The city of New Orleans is launching a new program to help Gentilly residents install green infrastructure on their properties to absorb rain water.
In 2016, the city got more than $141.2 million to improve stormwater management through the U.S. Department of Housing and Urban Development’s National Disaster Resilience Competition.
Some of that money will be used for big projects, like the Mirabeau Water Garden -- a 25-acre park designed to reduce flooding in Gentilly.
That will absorb a lot of water, but small projects help, too. Under the new Community Adaptation Program, the city will soon start issuing grants to qualified low- to moderate-income Gentilly residents to build green infrastructure at their homes.
The grants will be worth up to $25,000 and will be used to pay for architectural services, to tear up concrete, and to install things like rain barrels and rain gardens. The idea is to design spaces that absorb water on site, and keep it from washing into the street.
After a light rain Tuesday morning, officials made the announcement standing in a grassy lot in Gentilly -- a rain garden designed to absorb the summer downpours. Councilwoman Helena Moreno says the new program will help drainage.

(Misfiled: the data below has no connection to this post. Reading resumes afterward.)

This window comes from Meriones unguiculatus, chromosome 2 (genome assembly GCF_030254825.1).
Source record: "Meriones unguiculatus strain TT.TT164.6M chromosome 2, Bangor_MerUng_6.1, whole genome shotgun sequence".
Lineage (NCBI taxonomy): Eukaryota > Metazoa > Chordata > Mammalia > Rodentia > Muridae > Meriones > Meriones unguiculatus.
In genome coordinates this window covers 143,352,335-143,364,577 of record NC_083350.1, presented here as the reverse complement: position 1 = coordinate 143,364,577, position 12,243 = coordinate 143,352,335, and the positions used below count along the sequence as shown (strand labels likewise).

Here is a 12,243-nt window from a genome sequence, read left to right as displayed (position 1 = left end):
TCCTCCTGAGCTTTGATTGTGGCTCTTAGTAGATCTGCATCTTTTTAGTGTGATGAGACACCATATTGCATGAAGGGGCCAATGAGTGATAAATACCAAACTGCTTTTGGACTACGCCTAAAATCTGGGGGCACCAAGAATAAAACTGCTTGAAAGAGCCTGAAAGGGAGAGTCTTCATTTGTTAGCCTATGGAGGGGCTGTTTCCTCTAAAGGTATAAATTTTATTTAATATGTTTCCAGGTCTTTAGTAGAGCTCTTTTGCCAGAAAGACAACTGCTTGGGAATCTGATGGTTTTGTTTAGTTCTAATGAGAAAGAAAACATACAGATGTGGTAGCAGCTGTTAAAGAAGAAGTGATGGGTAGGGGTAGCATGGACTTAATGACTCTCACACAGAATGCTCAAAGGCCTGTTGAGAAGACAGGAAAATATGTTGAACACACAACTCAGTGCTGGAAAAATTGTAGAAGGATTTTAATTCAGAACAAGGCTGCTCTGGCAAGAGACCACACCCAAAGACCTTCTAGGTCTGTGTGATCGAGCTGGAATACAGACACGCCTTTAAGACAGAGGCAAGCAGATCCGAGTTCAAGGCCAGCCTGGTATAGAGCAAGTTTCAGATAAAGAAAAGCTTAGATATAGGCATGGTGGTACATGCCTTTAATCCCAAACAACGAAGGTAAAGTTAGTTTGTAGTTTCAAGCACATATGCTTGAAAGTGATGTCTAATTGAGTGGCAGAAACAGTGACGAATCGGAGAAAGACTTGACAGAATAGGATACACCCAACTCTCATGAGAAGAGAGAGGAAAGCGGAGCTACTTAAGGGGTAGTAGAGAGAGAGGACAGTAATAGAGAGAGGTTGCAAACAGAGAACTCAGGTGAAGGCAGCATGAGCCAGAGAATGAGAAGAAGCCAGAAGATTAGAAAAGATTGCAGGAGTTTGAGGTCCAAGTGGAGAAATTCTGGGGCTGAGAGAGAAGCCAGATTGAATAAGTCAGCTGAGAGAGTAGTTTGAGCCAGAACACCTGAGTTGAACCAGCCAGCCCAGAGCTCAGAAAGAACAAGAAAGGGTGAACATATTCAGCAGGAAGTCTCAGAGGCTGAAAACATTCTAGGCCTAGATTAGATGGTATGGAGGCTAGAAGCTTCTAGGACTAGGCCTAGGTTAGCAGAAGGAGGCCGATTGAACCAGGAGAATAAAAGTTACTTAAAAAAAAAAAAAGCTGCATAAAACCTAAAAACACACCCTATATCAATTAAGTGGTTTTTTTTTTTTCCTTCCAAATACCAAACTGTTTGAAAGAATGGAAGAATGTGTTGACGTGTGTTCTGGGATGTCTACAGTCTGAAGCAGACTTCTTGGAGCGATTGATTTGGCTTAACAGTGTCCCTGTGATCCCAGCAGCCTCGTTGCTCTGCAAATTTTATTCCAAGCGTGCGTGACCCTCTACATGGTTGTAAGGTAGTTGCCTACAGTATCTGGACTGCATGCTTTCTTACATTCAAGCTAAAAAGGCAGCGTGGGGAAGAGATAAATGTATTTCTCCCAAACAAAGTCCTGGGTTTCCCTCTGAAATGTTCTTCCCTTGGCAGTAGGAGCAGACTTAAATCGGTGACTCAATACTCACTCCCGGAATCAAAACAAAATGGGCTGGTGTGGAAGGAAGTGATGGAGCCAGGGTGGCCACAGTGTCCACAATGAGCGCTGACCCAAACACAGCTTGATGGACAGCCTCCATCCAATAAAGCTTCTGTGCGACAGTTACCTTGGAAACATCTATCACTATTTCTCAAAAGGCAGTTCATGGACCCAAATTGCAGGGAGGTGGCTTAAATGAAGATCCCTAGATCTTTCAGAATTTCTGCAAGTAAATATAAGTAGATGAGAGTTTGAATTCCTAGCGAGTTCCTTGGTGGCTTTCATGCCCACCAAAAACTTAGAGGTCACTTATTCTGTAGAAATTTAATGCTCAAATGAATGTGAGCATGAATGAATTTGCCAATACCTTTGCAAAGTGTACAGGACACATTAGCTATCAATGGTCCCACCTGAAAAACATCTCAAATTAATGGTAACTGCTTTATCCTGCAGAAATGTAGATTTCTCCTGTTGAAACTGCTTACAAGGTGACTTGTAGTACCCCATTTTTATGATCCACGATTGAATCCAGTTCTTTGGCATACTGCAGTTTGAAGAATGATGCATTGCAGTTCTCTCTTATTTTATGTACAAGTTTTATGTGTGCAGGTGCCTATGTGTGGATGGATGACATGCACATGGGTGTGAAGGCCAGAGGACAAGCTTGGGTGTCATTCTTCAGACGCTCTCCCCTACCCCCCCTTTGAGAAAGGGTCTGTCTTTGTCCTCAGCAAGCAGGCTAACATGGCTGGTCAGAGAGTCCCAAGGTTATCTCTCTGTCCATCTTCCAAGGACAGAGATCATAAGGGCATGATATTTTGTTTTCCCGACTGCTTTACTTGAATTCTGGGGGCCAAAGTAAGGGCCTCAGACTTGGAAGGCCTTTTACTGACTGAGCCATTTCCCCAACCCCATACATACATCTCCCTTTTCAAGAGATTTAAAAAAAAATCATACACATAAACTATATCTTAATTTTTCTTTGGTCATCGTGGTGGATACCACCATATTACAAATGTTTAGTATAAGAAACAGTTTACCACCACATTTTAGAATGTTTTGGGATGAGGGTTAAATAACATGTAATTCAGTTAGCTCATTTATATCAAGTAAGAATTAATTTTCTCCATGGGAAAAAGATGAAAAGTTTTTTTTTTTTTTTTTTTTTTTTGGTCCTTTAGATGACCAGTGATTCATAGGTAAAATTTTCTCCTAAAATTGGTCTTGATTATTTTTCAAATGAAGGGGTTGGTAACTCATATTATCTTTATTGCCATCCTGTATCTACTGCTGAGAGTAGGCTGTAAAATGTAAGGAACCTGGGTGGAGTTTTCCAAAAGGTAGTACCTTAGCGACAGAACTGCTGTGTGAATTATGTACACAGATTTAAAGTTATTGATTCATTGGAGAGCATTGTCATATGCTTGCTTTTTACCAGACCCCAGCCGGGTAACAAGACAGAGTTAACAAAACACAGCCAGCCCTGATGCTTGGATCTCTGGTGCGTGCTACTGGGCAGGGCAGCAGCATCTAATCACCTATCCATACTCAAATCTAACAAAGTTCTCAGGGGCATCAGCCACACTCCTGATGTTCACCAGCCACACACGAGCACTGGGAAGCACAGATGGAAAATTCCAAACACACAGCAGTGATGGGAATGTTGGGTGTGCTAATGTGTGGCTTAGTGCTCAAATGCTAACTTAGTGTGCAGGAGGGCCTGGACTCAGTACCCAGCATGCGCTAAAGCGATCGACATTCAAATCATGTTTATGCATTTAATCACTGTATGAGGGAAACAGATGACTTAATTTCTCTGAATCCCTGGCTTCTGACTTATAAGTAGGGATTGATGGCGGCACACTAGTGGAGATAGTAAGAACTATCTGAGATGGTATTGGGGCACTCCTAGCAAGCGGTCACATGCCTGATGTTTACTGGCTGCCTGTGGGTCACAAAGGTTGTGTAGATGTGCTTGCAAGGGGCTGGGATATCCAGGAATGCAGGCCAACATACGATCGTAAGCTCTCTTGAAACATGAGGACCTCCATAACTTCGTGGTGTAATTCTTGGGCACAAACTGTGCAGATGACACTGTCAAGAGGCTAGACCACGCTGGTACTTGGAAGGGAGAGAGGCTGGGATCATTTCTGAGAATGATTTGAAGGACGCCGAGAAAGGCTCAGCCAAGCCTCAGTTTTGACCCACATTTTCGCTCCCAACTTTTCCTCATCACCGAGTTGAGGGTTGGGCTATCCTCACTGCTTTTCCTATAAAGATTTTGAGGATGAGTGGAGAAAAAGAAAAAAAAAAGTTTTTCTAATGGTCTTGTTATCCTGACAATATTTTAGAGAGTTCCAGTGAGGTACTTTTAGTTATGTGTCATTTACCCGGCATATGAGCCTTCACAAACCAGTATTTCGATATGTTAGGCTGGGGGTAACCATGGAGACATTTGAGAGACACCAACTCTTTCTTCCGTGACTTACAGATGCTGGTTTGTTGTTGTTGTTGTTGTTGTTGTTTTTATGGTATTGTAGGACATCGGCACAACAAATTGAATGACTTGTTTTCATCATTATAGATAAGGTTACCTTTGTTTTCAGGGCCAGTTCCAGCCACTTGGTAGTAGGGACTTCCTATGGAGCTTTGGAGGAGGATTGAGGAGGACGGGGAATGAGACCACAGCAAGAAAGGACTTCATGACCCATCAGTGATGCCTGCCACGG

“We can no longer just solely rely on a pumping system to be our only line of defense when it comes to flood water management,” she says. “So we have to start thinking outside the box and come up with new approaches and this right here is one of them”
The $5-million Community Adaptation Program will fund a couple hundred projects. On Saturday, the city will host a workshop to help residents sign up. It will be held at 10 a.m. at Dillard University’s Georges Auditorium.
Support for the Coastal Desk comes from the Walton Family Foundation, the Greater New Orleans Foundation and the Foundation for Louisiana.